Wyborny’s latest flicker film concentrates on factories, industrial wastelands, waterways, cityscapes, and the bits in between, and has an uncanny emotional resonance. It is “serene, in the manner of ants”—to quote the title of the second section—but it is also elegiac and melancholy. Like two other old cranks (Godard and Straub), the director stays true to ideas about filmic composition gestated over many years and thereby provides a glimpse of a utopian cinema.
A remake of the 1979 controversial cult classic, I Spit on Your Grave retells the horrific tale of writer Jennifer Hills who takes a retreat from the city to a charming cabin in the woods to start on her next book.
This time around Edmund and Lucy Pevensie, along with their pesky cousin Eustace Scrubb find themselves swallowed into a painting and on to a fantastic Narnian ship headed for the very edges of the world.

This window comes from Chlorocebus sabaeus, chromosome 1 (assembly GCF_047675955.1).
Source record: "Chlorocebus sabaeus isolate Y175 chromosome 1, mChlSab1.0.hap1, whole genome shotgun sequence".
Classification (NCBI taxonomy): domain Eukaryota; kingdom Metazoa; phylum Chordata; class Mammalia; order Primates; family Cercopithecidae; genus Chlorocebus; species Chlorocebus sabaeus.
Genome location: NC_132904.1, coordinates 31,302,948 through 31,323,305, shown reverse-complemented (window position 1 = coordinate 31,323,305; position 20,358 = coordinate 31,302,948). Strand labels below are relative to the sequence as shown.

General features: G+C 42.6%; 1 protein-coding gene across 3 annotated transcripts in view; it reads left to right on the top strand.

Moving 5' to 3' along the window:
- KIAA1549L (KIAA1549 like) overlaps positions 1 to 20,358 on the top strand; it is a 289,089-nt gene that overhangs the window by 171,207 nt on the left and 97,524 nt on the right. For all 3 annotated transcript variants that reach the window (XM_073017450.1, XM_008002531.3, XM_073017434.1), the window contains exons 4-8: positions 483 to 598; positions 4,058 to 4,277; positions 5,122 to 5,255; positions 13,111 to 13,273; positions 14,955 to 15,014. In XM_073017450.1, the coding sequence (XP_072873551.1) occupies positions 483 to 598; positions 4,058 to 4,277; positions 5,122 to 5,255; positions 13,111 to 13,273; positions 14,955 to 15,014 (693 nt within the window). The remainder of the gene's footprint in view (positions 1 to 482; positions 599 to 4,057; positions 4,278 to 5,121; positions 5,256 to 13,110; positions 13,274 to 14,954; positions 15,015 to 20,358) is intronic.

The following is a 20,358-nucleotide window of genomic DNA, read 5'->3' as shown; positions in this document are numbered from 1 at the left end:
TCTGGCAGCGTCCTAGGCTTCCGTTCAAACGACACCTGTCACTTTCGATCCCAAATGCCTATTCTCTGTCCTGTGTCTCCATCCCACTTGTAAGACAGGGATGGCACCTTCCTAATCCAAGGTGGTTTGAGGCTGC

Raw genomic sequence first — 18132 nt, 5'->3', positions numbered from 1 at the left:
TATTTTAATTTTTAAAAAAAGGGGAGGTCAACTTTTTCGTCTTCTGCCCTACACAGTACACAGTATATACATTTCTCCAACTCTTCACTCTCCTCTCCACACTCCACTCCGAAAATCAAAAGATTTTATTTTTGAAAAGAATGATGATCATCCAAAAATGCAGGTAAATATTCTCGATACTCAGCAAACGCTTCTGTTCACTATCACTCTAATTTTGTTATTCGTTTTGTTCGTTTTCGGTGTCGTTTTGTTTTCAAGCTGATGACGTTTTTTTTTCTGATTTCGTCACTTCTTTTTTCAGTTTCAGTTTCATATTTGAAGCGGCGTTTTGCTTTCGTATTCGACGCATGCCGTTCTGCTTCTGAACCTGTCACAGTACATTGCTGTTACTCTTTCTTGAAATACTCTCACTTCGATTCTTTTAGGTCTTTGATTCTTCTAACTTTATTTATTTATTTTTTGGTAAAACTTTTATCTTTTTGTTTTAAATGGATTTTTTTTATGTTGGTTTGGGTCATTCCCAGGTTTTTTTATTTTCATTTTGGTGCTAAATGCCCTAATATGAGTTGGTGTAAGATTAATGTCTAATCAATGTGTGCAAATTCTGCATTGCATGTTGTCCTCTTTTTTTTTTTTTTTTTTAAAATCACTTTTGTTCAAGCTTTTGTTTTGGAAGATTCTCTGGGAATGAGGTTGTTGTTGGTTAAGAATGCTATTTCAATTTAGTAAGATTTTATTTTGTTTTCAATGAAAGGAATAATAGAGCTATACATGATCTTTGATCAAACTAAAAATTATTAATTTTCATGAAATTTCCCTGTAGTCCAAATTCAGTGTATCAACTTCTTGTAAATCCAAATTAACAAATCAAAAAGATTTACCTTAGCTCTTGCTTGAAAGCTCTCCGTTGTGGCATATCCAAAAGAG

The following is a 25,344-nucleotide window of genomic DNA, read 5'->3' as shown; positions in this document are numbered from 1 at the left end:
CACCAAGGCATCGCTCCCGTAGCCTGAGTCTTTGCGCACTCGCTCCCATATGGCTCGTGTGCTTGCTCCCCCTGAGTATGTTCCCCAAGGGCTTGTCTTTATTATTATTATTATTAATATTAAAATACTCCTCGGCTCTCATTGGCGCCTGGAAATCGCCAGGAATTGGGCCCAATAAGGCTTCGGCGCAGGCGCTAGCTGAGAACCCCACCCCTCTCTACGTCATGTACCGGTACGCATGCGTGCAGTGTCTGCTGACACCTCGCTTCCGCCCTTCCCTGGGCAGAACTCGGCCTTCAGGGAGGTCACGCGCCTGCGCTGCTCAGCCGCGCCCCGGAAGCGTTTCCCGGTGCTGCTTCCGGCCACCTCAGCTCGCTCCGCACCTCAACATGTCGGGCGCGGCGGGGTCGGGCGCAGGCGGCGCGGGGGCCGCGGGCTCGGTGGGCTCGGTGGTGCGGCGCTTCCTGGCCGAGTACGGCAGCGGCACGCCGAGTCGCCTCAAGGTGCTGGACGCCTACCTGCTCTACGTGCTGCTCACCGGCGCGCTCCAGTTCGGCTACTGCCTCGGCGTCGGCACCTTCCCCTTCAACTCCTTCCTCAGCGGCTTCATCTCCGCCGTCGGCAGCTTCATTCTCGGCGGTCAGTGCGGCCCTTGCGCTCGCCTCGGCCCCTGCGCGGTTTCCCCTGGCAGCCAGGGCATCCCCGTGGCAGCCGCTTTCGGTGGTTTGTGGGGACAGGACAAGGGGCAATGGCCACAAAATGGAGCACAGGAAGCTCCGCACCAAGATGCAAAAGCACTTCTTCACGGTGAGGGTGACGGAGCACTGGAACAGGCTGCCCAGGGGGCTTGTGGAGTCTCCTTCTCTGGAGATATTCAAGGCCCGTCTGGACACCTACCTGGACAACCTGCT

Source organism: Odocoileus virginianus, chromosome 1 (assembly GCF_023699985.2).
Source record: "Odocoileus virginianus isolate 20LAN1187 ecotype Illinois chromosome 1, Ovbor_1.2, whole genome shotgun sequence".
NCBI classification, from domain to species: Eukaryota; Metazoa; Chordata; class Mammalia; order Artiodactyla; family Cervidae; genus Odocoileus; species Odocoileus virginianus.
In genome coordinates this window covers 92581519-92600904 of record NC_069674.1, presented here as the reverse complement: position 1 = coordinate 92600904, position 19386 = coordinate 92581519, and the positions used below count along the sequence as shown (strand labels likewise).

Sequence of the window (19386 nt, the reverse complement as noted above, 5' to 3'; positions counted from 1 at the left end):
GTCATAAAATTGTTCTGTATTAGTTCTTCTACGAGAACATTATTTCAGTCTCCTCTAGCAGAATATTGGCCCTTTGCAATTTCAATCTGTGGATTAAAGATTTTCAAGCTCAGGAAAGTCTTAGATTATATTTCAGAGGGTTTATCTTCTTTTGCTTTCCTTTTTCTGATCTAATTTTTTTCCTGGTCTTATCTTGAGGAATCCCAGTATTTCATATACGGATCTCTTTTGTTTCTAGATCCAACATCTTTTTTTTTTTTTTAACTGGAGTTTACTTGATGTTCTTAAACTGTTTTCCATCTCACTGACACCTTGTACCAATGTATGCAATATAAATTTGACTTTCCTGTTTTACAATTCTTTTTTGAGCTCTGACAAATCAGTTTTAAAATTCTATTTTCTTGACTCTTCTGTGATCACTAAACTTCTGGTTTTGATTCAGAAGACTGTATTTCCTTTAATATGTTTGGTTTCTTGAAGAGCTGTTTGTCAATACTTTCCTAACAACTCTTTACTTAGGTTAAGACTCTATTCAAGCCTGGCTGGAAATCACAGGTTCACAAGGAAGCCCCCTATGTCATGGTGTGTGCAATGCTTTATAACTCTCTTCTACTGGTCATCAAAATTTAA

When Betty Anne Waters' older brother Kenny is arrested for murder and sentenced to life in 1983, Betty Anne, a Massachusetts wife and mother of two, dedicates her life to overturning the murder conviction.
Cobb, a skilled thief who commits corporate espionage by infiltrating the subconscious of his targets is offered a chance to regain his old life as payment for a task considered to be impossible: "inception", the implantation of another person's idea into a target's subconscious.
Have you watched Studies for the Decay of the West yet? What did you think about it?